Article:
TP took this photo of a cold morning scene along the Breezeway near Boyne City as the moon set over a snow-covered field.
See more in his Michigan Winter Scenes gallery on Flickr & have a great week!
As Michigan gets popped by a winter storm, here’s a look back to 1972. Steve writes:
Quite amazing what a wintry wind can do to fallen snow across an open field. I took this photo in February, 1972 after the winds of a modest blizzard had reshaped the fallen snow on the front yard of the home where I lived near Manchester, Michigan.
See more in Steve’s great Michigan Winter gallery on Flickr & stay safe everyone!
Roadside America explains about the Gene Kelly Mural in Ann Arbor:
Artist David Zinn created a mural of the iconic scene in which Gene Kelly sings, dances, and swings from a lamppost in the rain. He created a fun illusion incorporating a real lamppost on the sidewalk. Gene Kelly’s daughter, Kerry Kelly Noviak, is a longtime residence of Ann Arbor.
Bruce caught a perfect shot of the legendary dancer engaging in a more Michigan appropriate dance yesterday. See more in his Ann Arbor 2020 album on Flickr.
Jim got an awesome shot of the cotton candy snow that fell on Leelanau this weekend on the Crystal River in Glen Arbor. See more in his Winter in Leelanau gallery!
Stay strong everyone!!!
“If we had no winter, the spring would not be so pleasant: if we did not sometimes taste of adversity, prosperity would not be so welcome.”
Am I the only one who feels like Winter really mailed it in this year? Still, I am not going to stand in the way of the cycle of the seasons – bring on the Spring!
Bill took this shot yesterday at Celery Flats Park in Portage where it got down into the teens the night before.
More spring wallpaper on Michigan in Pictures.
Here’s a cool shot by Mark Smith of the Leland, Michigan harbor mouth that has become choked with sand through the actions of Lake Michigan. The spot where he’s standing is normally 10 feet deep, effectively blocking access to the harbor. Despite federal responsibility for the harbor, things were looking dire as no federal funds were forthcoming for a project that usually costs over $150,000.
The story has a happy ending as the harbor is buying their own dredge – click that link to read more on Leelanau.com.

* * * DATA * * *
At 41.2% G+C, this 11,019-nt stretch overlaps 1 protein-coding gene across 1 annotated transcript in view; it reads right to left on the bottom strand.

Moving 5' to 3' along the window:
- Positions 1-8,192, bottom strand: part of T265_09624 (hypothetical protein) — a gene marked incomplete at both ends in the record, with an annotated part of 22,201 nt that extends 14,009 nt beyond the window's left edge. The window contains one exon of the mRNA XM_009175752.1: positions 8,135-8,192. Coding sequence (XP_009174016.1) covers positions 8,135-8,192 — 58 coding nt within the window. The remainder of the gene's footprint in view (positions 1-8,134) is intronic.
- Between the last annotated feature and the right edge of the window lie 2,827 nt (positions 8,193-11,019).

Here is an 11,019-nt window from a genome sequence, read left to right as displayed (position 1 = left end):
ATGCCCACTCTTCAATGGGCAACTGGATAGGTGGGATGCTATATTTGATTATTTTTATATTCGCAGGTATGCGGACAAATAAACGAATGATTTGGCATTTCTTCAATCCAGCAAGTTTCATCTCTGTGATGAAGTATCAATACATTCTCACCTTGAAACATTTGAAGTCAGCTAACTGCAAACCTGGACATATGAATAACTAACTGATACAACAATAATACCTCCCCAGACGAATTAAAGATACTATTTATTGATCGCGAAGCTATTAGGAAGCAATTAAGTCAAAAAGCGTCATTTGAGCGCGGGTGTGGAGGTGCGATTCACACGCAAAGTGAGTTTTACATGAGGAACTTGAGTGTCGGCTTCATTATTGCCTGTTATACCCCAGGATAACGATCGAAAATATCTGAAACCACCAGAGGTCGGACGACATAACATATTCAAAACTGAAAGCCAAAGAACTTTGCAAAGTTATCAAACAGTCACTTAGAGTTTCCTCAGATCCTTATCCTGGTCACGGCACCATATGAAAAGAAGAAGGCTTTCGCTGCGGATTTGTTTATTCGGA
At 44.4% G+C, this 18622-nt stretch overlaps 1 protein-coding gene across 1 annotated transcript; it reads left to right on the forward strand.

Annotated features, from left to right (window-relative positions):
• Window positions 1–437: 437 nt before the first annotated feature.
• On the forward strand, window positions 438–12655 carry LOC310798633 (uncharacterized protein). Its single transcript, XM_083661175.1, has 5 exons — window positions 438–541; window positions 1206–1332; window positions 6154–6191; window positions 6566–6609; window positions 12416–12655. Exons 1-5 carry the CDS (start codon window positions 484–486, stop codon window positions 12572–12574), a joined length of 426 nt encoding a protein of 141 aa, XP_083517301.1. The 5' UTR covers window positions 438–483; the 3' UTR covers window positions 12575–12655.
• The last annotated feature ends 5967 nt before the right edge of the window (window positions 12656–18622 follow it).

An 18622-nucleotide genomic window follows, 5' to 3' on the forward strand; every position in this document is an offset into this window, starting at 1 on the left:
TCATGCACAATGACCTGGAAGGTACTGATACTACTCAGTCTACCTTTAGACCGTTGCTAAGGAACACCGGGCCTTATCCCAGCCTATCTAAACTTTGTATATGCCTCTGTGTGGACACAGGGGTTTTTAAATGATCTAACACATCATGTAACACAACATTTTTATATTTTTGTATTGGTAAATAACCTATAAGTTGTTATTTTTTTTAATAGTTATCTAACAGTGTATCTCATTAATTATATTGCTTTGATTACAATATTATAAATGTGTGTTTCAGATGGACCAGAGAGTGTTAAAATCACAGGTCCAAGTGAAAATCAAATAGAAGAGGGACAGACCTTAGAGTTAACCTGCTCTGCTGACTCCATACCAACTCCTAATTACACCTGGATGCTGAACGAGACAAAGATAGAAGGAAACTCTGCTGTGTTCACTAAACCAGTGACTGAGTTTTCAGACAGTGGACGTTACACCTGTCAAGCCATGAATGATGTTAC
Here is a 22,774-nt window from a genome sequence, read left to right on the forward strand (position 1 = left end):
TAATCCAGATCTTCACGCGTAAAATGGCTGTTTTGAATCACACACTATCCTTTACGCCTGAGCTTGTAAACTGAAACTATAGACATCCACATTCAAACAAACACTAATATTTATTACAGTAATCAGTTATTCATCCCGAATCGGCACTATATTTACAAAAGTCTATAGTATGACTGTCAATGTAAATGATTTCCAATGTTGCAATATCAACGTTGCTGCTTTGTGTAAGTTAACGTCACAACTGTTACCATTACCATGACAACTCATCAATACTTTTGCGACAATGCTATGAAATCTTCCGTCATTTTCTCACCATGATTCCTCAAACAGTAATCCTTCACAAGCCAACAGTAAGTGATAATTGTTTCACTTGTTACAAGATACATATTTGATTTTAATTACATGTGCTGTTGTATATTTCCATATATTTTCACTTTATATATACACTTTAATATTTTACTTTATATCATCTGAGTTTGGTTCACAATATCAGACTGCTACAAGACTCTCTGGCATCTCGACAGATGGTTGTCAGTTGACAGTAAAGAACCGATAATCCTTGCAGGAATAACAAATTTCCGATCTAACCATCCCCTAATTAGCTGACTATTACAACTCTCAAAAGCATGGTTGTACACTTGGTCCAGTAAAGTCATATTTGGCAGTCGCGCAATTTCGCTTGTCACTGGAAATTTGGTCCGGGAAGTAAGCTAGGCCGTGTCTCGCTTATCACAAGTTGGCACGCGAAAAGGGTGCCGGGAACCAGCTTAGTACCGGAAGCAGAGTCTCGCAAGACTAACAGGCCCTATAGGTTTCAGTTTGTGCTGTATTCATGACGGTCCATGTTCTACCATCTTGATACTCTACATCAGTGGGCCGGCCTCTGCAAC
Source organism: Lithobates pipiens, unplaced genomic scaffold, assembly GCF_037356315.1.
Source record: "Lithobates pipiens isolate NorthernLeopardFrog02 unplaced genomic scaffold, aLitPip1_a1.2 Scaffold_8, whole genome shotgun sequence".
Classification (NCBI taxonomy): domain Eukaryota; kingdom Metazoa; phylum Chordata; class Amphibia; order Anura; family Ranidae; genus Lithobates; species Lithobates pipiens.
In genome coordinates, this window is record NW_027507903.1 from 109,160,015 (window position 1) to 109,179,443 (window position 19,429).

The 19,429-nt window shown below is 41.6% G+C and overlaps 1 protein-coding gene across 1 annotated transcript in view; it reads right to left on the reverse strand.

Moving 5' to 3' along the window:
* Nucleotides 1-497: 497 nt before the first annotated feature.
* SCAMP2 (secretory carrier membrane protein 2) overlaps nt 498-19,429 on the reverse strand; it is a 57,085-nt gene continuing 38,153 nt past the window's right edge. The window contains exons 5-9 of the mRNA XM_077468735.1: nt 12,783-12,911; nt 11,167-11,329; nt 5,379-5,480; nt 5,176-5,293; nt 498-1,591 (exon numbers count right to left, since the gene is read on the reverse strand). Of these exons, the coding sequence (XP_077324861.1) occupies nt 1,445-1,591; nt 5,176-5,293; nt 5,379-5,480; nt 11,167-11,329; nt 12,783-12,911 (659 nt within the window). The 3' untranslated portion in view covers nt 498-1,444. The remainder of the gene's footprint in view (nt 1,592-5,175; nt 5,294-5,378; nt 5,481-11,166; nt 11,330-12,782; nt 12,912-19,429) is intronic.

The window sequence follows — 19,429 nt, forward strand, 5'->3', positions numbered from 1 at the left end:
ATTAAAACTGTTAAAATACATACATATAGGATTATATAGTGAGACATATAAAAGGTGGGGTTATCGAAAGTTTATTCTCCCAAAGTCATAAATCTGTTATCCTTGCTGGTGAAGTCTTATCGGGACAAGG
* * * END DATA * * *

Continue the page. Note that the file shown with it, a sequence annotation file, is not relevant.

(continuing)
We’re going to let David Clark of one of my favorite blogs, Cliffs and Ruins, take over today’s post. He writes:
The most scenic walk to an outhouse award goes to Sturgeon Bay Cabin at Wilderness State Park, where this line of wind-blown cedars escorts you to the potty.
I took this photo on the 2nd day of my snowshoe adventure at Wilderness State Park in December 2016, after a heavy snowfall the night before. I enjoyed 3 days of spectacularly good snowshoeing and utter solitude. Read more at my blog: Winter Cabin Camping at Wilderness State Park.
I really encourage you to check out David’s post for photos and a great account of his visit to Wilderness State Park which is located on the northwest shore of the lower peninsula, to the west of the Mackinac Bridge. This is an adventure I really hope to take!!
Joel shared these 50-year-old photographs from Michigan’s January 1967 blizzard. They were taken by his father after the snow stopped falling on January 27th. Seeking Michigan has a feature that looks back on two late January blizzards in 1967 & 1978:
The 1967 blizzard fell on January 26 and 27, and dumped twenty-four inches of snow on Lansing. Lansing State Journal articles from the days after the storm tell stories of stranded bus passengers, a mother who picked her children up on horseback, and neighbors who built a human-sized Snoopy snow sculpture. Rachel Clark, an education specialist at the Michigan Historical Center, remembers growing up and hearing stories about the time her father got a ride to work from the National Guard, because he had to abandon his car during the storm. He was a reporter for the WJIM television station in 1967, and the station needed him to read the news and help keep Lansing residents informed about the storm.